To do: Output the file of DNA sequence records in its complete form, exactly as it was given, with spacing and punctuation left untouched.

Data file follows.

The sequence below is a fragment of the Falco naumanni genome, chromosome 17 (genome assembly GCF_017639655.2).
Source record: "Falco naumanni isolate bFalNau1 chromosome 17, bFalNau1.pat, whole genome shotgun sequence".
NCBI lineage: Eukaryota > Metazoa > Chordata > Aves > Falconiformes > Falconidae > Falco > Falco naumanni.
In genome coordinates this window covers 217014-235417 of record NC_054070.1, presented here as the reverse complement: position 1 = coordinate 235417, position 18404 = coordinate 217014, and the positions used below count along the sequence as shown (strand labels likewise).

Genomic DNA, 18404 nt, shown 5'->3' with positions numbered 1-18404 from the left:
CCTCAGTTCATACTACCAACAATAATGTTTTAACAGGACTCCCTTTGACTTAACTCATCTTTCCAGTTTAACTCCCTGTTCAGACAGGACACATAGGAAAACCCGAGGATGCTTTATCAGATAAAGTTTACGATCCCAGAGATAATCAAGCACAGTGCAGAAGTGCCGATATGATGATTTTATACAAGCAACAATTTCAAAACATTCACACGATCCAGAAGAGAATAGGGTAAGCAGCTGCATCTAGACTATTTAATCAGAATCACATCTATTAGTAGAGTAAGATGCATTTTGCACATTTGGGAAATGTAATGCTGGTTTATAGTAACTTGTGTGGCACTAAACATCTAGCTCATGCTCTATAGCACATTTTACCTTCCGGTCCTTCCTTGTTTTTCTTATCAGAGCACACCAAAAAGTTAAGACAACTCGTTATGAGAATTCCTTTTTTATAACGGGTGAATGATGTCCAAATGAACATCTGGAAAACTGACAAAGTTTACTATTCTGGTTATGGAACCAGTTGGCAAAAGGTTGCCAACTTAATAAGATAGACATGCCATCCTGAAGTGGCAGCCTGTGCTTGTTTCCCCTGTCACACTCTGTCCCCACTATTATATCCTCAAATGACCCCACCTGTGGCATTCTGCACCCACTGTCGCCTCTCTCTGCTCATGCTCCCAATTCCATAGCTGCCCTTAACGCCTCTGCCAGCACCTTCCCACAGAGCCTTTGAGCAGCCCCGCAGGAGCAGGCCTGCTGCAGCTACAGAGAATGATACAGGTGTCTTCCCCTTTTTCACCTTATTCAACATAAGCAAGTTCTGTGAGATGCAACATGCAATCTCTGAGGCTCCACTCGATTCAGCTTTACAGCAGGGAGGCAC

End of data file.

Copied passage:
The sequence below is a fragment of the Falco naumanni genome, chromosome 17 (genome assembly GCF_017639655.2).
Source record: "Falco naumanni isolate bFalNau1 chromosome 17, bFalNau1.pat, whole genome shotgun sequence".
NCBI lineage: Eukaryota > Metazoa > Chordata > Aves > Falconiformes > Falconidae > Falco > Falco naumanni.
In genome coordinates this window covers 217014-235417 of record NC_054070.1, presented here as the reverse complement: position 1 = coordinate 235417, position 18404 = coordinate 217014, and the positions used below count along the sequence as shown (strand labels likewise).

Genomic DNA, 18404 nt, shown 5'->3' with positions numbered 1-18404 from the left:
CCTCAGTTCATACTACCAACAATAATGTTTTAACAGGACTCCCTTTGACTTAACTCATCTTTCCAGTTTAACTCCCTGTTCAGACAGGACACATAGGAAAACCCGAGGATGCTTTATCAGATAAAGTTTACGATCCCAGAGATAATCAAGCACAGTGCAGAAGTGCCGATATGATGATTTTATACAAGCAACAATTTCAAAACATTCACACGATCCAGAAGAGAATAGGGTAAGCAGCTGCATCTAGACTATTTAATCAGAATCACATCTATTAGTAGAGTAAGATGCATTTTGCACATTTGGGAAATGTAATGCTGGTTTATAGTAACTTGTGTGGCACTAAACATCTAGCTCATGCTCTATAGCACATTTTACCTTCCGGTCCTTCCTTGTTTTTCTTATCAGAGCACACCAAAAAGTTAAGACAACTCGTTATGAGAATTCCTTTTTTATAACGGGTGAATGATGTCCAAATGAACATCTGGAAAACTGACAAAGTTTACTATTCTGGTTATGGAACCAGTTGGCAAAAGGTTGCCAACTTAATAAGATAGACATGCCATCCTGAAGTGGCAGCCTGTGCTTGTTTCCCCTGTCACACTCTGTCCCCACTATTATATCCTCAAATGACCCCACCTGTGGCATTCTGCACCCACTGTCGCCTCTCTCTGCTCATGCTCCCAATTCCATAGCTGCCCTTAACGCCTCTGCCAGCACCTTCCCACAGAGCCTTTGAGCAGCCCCGCAGGAGCAGGCCTGCTGCAGCTACAGAGAATGATACAGGTGTCTTCCCCTTTTTCACCTTATTCAACATAAGCAAGTTCTGTGAGATGCAACATGCAATCTCTGAGGCTCCACTCGATTCAGCTTTACAGCAGGGAGGCAC